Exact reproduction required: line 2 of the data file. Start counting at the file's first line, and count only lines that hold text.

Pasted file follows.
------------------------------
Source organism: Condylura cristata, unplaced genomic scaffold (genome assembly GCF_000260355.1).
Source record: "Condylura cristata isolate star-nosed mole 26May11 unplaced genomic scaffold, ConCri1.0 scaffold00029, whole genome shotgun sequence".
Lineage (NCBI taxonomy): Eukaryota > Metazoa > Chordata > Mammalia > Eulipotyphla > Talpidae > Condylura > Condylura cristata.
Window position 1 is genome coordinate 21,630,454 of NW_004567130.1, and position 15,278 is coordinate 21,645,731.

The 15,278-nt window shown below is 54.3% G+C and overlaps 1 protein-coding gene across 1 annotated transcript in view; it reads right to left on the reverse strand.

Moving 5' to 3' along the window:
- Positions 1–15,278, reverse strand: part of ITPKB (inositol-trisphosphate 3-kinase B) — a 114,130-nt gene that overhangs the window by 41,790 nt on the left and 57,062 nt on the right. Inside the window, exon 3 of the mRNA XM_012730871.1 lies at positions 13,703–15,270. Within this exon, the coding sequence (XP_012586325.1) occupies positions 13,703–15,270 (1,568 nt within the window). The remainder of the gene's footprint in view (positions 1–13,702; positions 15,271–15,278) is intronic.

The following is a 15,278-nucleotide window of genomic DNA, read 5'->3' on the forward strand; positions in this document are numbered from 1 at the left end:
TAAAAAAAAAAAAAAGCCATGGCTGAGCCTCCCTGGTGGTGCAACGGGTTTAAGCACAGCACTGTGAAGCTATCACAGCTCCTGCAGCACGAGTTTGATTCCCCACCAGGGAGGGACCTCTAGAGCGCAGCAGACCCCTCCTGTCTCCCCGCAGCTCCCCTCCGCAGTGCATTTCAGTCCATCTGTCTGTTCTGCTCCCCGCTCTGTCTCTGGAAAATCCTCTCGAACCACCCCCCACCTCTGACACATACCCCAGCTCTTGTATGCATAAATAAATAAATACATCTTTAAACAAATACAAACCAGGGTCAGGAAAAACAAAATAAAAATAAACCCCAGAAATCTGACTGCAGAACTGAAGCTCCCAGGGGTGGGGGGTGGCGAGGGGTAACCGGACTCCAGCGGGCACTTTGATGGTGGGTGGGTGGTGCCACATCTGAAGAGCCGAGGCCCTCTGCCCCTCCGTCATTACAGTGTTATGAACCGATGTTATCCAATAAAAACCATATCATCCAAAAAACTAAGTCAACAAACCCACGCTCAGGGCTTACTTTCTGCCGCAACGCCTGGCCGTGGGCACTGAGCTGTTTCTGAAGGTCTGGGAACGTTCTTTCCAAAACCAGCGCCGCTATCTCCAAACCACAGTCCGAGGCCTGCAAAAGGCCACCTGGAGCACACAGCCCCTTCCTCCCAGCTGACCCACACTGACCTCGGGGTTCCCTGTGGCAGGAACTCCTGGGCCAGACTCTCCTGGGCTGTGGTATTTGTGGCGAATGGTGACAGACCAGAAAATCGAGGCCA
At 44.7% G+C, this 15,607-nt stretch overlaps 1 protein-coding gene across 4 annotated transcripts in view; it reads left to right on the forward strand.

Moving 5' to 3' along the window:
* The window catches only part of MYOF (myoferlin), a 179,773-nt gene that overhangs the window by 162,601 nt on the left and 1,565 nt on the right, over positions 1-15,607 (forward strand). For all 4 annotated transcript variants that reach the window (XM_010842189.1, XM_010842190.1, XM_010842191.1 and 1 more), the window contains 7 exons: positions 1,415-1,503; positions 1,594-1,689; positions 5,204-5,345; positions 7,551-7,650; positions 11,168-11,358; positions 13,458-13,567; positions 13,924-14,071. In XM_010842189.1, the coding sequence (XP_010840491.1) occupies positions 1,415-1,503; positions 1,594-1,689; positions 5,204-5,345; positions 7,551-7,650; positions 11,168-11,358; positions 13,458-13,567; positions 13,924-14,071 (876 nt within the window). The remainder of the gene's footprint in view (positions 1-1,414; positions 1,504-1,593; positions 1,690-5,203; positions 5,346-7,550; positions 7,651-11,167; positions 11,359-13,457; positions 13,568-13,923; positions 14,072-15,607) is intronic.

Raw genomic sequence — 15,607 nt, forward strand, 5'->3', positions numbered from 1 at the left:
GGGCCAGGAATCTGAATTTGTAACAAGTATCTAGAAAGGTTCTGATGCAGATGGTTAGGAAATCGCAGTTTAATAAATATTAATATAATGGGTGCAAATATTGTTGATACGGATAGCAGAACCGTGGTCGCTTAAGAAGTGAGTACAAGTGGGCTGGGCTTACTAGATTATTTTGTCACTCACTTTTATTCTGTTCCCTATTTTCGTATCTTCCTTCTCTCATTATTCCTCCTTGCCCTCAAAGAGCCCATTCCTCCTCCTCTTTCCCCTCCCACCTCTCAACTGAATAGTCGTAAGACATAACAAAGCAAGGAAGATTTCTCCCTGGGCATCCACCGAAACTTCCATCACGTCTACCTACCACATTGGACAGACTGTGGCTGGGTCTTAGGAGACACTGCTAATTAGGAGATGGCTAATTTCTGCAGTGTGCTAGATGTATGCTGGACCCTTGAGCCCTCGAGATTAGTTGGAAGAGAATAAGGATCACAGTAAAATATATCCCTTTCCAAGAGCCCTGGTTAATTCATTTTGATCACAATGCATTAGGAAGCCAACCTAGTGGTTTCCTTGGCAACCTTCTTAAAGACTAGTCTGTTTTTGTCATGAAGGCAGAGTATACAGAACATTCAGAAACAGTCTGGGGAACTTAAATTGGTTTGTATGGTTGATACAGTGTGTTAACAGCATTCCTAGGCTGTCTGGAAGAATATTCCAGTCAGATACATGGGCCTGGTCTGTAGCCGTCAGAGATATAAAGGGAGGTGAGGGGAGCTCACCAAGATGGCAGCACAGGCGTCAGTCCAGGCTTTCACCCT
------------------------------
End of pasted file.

Source record: "Condylura cristata isolate star-nosed mole 26May11 unplaced genomic scaffold, ConCri1.0 scaffold00029, whole genome shotgun sequence".